Vodafone launches mobile messaging service for brands

Vodafone is making its first foray into offering brands messaging-based, mobile marketing services with the launch of Vodafone Select, a move bringing it in line with rivals EE and O2.

Vodafone logo

The soft-launch stage has involved inviting subscribers to sign-up to the service, which sends messages to Vodafone customers based on their indicated preferences on behalf of third-party advertisers, via a page on the Vodafone website.

New year promotional activity will include inviting Vodafone customers to join the service by sending them direct SMS’s prompting them to sign up. A digital marketing campaign will follow.

Vodafone is not publicly discussing how many of its subscribers have signed up to the service at present, nor is it revealing how many it intends to target with Vodafone Select in the short term.

However, Jo Werker, Vodafone UK’s head of m-commerce, told Marketing Week its intention is to make Vodafone Select available to all its consumer and business customers which numbered 17.4 million subscribers as of September, according to Informa Telecoms & Media.

“Over the last few weeks we’ve been looking at things like the best times of the day to send messages,” she says adding that she has been encouraged by advertisers’ reactions in the early stages of its launch”n Werker adds.

She declined to name specific brands involved in the early stages of the launch although she does disclose that brands from the retail and financial sector have participated at present.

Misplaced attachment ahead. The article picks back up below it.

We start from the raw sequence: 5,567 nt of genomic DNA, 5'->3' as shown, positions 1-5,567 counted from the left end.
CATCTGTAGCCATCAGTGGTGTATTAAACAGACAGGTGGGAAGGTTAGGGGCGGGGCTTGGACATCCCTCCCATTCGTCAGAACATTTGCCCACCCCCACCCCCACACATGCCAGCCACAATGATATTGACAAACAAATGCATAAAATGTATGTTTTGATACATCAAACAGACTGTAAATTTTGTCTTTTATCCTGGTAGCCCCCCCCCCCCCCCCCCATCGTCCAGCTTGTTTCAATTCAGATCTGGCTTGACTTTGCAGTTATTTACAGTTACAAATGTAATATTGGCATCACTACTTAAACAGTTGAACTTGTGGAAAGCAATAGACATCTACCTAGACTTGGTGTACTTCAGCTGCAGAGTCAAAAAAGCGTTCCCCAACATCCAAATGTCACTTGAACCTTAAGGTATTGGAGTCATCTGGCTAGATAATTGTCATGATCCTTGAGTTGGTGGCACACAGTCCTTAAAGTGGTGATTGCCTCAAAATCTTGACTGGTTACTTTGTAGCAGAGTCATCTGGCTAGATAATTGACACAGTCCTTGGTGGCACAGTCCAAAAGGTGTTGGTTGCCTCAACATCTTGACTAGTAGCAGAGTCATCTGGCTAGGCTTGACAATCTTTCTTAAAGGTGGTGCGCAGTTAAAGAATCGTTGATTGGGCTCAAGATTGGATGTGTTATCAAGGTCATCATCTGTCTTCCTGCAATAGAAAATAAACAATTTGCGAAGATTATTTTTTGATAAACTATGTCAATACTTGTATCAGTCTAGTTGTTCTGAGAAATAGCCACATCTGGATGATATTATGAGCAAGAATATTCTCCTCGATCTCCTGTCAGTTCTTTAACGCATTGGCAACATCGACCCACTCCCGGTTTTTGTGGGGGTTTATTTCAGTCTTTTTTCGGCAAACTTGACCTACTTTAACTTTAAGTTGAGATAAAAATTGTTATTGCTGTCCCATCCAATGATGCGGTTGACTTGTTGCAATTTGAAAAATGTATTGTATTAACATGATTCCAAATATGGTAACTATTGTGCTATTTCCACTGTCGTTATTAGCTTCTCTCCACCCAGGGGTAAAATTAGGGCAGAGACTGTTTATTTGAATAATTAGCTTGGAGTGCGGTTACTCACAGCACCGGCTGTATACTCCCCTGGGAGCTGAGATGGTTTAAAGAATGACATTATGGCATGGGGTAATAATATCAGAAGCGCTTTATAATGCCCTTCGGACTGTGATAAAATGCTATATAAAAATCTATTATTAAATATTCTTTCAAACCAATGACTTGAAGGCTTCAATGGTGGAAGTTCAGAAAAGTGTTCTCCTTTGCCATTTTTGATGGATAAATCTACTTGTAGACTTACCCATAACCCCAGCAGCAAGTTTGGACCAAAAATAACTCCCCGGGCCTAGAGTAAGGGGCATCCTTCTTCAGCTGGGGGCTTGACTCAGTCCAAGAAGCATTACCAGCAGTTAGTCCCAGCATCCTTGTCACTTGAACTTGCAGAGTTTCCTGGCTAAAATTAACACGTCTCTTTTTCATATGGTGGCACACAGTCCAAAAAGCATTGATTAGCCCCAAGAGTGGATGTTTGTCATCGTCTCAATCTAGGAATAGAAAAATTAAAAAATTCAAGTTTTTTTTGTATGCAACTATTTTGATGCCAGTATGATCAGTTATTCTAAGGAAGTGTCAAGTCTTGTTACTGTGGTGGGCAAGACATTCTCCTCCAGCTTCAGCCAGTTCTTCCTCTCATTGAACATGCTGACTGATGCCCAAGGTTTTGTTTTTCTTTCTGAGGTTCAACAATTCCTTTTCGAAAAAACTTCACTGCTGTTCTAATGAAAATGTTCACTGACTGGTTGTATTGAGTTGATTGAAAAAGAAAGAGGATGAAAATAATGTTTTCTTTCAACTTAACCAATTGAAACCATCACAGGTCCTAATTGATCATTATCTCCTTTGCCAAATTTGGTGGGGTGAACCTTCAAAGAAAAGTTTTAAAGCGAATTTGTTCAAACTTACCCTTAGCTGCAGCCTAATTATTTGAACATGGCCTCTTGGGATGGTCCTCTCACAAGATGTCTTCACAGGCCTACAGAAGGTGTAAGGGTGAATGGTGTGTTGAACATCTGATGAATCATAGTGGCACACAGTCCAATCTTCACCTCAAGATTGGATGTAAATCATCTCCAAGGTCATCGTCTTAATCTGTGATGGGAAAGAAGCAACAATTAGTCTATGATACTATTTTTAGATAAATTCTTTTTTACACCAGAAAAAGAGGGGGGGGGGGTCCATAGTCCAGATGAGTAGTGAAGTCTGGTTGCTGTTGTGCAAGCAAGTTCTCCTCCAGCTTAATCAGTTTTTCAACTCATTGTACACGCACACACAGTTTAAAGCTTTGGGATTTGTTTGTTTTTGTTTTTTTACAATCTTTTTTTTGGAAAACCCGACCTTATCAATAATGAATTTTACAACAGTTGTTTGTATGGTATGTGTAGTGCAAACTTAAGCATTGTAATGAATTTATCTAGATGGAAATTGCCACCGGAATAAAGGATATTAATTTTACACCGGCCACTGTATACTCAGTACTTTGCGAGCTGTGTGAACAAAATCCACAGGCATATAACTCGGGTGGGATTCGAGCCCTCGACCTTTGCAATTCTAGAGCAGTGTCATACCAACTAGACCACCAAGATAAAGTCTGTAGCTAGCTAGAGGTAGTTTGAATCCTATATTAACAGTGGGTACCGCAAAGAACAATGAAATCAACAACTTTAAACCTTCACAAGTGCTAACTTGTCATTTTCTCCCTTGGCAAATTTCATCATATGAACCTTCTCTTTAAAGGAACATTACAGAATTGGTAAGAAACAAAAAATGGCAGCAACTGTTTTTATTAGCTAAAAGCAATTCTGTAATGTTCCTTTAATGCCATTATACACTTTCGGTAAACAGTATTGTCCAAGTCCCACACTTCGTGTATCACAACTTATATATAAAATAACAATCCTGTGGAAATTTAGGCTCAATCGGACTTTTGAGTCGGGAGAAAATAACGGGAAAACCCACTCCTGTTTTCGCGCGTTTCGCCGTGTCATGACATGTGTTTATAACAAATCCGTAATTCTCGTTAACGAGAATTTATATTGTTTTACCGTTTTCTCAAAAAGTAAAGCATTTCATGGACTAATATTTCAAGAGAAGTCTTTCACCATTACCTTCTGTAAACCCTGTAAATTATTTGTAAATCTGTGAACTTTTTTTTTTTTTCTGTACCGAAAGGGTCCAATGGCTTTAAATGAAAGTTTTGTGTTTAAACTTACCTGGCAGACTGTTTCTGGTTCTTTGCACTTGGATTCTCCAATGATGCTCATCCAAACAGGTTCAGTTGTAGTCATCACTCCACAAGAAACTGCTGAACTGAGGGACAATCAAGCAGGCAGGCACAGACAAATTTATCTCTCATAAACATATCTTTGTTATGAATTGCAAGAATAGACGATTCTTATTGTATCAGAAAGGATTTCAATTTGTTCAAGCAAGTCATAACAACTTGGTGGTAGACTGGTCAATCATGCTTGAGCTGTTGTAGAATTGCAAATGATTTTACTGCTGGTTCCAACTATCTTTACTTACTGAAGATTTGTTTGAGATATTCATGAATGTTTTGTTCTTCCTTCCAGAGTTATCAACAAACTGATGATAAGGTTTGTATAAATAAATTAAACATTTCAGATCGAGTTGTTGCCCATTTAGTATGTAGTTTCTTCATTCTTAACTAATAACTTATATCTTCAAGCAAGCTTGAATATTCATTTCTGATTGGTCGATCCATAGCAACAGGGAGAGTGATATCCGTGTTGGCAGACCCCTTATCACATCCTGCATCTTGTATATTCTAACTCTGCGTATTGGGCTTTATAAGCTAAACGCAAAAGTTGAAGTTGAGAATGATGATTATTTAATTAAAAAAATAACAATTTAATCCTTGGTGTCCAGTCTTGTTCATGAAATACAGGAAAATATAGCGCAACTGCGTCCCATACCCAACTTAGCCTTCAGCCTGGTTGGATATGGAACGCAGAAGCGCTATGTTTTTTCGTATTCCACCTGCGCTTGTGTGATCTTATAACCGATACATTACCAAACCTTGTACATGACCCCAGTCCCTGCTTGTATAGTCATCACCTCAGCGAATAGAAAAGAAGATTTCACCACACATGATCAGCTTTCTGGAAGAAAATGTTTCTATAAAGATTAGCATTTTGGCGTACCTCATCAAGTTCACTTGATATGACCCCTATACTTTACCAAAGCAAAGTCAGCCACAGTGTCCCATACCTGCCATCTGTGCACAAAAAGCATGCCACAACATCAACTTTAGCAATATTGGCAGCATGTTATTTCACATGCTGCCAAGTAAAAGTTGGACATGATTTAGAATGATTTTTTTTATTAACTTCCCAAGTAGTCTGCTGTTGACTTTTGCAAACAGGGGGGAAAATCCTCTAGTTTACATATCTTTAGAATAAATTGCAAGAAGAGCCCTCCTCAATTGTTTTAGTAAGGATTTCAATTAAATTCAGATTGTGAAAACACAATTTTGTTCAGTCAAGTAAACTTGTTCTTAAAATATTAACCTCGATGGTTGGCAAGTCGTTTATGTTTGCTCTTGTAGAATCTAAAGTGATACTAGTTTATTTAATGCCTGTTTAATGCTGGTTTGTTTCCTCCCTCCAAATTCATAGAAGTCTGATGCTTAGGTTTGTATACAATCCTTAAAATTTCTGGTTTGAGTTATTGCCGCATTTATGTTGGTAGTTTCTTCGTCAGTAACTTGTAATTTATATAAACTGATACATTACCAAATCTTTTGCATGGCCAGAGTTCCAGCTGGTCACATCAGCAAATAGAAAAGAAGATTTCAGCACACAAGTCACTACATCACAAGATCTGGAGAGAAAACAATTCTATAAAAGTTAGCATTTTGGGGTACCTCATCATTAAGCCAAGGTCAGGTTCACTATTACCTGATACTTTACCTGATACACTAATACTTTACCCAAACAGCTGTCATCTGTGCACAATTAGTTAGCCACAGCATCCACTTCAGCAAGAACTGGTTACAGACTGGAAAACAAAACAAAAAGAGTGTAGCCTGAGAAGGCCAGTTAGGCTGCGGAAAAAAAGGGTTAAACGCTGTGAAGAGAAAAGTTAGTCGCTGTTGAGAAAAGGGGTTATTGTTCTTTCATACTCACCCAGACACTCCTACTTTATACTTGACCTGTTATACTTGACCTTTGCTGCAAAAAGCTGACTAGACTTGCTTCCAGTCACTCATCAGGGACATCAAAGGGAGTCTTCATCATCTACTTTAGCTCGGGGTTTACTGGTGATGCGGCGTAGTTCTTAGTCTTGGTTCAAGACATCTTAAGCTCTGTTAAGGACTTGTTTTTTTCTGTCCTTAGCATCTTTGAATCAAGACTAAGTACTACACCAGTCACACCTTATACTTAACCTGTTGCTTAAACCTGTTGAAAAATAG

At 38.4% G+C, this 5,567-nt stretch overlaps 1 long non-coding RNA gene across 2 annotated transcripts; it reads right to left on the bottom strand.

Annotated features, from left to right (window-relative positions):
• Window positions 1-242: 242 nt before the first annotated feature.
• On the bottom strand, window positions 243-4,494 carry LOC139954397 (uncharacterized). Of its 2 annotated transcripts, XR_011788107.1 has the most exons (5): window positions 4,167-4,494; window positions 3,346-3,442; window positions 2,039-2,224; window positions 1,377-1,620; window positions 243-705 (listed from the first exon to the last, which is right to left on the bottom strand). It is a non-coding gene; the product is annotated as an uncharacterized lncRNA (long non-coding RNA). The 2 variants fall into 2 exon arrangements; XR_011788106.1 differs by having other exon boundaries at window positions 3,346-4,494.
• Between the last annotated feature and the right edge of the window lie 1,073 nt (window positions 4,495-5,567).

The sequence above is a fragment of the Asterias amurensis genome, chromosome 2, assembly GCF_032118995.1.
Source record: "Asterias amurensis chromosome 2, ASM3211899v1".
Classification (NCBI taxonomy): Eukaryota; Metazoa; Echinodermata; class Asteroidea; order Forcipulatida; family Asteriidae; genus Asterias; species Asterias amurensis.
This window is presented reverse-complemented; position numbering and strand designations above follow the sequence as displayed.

Vodafone Select has been restricted to SMS in the early stages of its rollout but that it will eventually include an MMS-based offering as the business develops in future, she adds.

The launch of Vodafone Select builds on the operator’s display advertising business, which sold inventory which displayed on websites such as its Vodafone Live portal, and brings it into line with similar mobile operator offerings O2 More and EE’s Orange Shots.

The combined customer base of all three offerings will eventually be migrated into their joint mobile marketing venture Weve by the close of the first quarter of next year with the intention of offering advertisers a single point of entry to 80 per cent of the UK’s mobile audience

Advertisers will be able to target audiences across all three operator groups by demographic information and preferences indicated but those booking campaigns will not be able to target consumers by their specific operator group.

Earlier this month, Marketing Week revealed that “Weve had begun trading across the 10m-strong O2 More customer base since then EE’s 5m-strong Orange Shots subscriber base has also been added. Vodafone’s audience is to be incorporated by the close of the first quarter next year.

After receiving the regulatory green light from EU authorities in September this year, Weve, formerly known as “Project Oscar”, was formally announced by its three stakeholders the following month and has since been undertaking the process of integrating its constituent parts including aligning the geo-targeting capabilities of the O2 and EE offering.

View Point

Ronan Shields

True to its word Vodafone is fulfilling its end of the deal and rolling out its own messaging based ad formats as part of the Weve tie-up. What’s crucial in terms of making it a lucrative money-making venture is building scale and it will be interesting to see how Vodafone goes about this.